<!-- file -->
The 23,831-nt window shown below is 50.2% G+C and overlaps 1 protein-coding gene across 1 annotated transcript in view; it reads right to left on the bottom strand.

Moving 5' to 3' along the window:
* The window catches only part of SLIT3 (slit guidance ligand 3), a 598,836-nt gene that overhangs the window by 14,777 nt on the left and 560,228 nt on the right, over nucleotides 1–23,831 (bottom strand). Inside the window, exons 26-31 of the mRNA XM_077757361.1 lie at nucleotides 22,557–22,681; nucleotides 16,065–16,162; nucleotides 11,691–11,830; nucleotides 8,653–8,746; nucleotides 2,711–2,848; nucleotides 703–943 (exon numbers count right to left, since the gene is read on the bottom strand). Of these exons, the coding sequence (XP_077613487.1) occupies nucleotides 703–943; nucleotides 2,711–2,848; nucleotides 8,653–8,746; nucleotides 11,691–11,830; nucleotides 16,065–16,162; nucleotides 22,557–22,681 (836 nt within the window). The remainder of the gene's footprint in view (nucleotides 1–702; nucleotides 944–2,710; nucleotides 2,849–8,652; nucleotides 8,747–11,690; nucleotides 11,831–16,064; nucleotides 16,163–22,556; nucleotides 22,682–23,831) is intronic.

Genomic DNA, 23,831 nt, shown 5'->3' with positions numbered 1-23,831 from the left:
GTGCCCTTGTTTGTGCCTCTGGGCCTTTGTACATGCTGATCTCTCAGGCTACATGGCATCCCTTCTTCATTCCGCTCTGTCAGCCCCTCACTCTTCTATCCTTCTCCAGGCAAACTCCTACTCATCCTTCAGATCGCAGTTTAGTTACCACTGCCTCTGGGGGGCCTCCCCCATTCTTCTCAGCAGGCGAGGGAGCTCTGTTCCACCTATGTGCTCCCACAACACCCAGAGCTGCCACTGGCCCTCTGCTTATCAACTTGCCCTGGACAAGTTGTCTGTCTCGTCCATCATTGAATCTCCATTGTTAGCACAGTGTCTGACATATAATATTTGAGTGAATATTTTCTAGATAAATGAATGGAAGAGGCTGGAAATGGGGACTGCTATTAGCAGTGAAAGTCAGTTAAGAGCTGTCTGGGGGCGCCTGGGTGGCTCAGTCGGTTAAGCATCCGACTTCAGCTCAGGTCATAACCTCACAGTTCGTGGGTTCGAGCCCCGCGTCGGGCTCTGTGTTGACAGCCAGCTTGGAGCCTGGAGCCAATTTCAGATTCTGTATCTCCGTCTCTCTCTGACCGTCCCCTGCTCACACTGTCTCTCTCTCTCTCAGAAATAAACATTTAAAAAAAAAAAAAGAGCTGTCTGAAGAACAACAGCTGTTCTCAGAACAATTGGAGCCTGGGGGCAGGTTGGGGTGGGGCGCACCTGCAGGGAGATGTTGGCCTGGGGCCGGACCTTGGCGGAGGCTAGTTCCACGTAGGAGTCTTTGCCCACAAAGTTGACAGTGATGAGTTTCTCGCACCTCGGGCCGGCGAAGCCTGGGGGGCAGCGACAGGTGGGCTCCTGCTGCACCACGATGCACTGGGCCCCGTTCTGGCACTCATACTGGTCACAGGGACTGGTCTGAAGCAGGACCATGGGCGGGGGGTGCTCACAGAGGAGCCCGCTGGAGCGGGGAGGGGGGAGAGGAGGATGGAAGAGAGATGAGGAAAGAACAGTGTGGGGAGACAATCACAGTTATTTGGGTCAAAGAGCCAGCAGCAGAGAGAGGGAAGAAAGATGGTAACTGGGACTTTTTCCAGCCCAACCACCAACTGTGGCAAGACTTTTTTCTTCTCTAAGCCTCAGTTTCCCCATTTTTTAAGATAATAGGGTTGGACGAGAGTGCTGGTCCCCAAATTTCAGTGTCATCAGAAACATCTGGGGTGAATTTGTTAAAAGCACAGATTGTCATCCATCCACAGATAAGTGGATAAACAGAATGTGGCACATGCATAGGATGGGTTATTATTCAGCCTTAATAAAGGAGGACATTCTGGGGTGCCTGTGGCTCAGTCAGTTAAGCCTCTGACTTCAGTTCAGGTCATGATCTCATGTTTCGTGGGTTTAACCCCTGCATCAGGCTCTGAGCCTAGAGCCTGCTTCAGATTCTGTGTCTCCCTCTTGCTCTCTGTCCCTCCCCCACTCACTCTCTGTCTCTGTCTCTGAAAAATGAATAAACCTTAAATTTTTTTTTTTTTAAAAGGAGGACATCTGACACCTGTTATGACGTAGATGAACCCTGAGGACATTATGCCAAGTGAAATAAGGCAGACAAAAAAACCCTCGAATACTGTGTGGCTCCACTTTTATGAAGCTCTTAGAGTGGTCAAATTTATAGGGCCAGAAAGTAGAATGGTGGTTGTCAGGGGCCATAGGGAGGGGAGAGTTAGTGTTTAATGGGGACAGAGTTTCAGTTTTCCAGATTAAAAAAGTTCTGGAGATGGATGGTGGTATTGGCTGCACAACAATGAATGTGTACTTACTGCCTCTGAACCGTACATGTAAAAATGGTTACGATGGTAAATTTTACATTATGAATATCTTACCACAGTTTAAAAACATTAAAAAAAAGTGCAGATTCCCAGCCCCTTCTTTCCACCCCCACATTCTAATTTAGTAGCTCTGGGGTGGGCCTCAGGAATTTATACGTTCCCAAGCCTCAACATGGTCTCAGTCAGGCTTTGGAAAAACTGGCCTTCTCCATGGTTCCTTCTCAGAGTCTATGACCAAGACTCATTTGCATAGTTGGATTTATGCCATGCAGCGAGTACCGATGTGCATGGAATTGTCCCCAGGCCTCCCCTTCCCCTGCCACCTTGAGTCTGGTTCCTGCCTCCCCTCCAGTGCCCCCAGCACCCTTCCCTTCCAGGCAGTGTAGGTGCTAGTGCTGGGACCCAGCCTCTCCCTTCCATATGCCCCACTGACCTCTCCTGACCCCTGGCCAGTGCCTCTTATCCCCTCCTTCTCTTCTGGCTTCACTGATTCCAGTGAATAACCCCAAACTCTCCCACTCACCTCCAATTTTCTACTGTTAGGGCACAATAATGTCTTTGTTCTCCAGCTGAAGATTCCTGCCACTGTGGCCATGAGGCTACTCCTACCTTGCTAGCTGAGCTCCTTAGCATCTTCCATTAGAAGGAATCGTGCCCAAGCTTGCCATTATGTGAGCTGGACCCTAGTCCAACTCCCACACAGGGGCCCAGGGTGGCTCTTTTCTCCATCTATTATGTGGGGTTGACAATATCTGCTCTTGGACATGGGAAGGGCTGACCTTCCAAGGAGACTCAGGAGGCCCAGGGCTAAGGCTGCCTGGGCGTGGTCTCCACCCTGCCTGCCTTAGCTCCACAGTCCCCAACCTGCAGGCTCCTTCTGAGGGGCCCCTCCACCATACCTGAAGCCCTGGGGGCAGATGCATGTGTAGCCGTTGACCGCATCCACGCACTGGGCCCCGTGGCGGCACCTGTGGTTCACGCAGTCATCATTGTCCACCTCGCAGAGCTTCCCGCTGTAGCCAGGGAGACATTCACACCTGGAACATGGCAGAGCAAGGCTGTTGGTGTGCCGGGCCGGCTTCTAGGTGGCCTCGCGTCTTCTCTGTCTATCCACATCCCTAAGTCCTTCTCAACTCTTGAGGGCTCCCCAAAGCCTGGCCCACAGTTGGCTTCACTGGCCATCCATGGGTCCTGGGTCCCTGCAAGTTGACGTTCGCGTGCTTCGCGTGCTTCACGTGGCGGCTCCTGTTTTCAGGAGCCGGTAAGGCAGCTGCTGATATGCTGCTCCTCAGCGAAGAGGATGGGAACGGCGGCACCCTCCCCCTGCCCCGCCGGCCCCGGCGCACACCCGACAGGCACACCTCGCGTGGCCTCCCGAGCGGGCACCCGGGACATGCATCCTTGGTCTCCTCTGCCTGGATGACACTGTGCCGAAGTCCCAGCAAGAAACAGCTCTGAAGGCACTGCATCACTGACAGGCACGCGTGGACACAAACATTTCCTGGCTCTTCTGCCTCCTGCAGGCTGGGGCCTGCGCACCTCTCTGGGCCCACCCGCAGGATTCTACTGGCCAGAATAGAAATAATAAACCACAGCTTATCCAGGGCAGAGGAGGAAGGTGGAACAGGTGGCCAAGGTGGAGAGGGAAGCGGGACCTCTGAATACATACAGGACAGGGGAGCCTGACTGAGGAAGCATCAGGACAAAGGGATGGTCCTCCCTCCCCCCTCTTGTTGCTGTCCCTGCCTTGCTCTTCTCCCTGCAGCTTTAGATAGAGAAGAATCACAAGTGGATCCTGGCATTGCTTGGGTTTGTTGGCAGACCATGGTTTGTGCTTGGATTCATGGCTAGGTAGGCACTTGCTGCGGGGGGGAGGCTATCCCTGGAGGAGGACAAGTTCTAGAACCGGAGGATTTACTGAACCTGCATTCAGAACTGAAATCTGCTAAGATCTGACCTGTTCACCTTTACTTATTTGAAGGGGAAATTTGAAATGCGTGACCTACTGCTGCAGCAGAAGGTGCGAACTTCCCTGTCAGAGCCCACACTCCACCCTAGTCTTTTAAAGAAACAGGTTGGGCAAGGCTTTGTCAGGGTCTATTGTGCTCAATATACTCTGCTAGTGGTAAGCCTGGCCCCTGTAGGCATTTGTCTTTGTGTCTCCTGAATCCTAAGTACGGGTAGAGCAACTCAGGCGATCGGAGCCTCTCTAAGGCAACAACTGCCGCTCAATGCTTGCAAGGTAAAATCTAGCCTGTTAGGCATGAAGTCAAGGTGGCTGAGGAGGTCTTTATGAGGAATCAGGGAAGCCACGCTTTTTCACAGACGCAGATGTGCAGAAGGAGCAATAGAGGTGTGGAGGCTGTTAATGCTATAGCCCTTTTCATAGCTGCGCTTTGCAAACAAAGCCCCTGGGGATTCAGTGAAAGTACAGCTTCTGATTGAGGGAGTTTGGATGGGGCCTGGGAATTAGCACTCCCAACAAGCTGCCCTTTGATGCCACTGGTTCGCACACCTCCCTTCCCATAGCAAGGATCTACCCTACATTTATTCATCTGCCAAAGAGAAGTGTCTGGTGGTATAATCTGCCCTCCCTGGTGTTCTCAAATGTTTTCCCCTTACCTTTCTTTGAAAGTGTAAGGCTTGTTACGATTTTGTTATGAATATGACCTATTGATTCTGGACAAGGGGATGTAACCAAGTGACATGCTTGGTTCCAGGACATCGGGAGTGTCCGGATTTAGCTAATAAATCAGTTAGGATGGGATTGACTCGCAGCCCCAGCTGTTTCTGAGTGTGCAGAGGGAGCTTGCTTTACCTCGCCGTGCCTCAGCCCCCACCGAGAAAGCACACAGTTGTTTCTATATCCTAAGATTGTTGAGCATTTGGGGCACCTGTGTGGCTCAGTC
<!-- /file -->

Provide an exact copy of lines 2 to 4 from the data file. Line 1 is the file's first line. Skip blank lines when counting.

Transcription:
Moving 5' to 3' along the window:
* The window catches only part of SLIT3 (slit guidance ligand 3), a 598,836-nt gene that overhangs the window by 14,777 nt on the left and 560,228 nt on the right, over nucleotides 1–23,831 (bottom strand). Inside the window, exons 26-31 of the mRNA XM_077757361.1 lie at nucleotides 22,557–22,681; nucleotides 16,065–16,162; nucleotides 11,691–11,830; nucleotides 8,653–8,746; nucleotides 2,711–2,848; nucleotides 703–943 (exon numbers count right to left, since the gene is read on the bottom strand). Of these exons, the coding sequence (XP_077613487.1) occupies nucleotides 703–943; nucleotides 2,711–2,848; nucleotides 8,653–8,746; nucleotides 11,691–11,830; nucleotides 16,065–16,162; nucleotides 22,557–22,681 (836 nt within the window). The remainder of the gene's footprint in view (nucleotides 1–702; nucleotides 944–2,710; nucleotides 2,849–8,652; nucleotides 8,747–11,690; nucleotides 11,831–16,064; nucleotides 16,163–22,556; nucleotides 22,682–23,831) is intronic.

Genomic DNA, 23,831 nt, shown 5'->3' with positions numbered 1-23,831 from the left: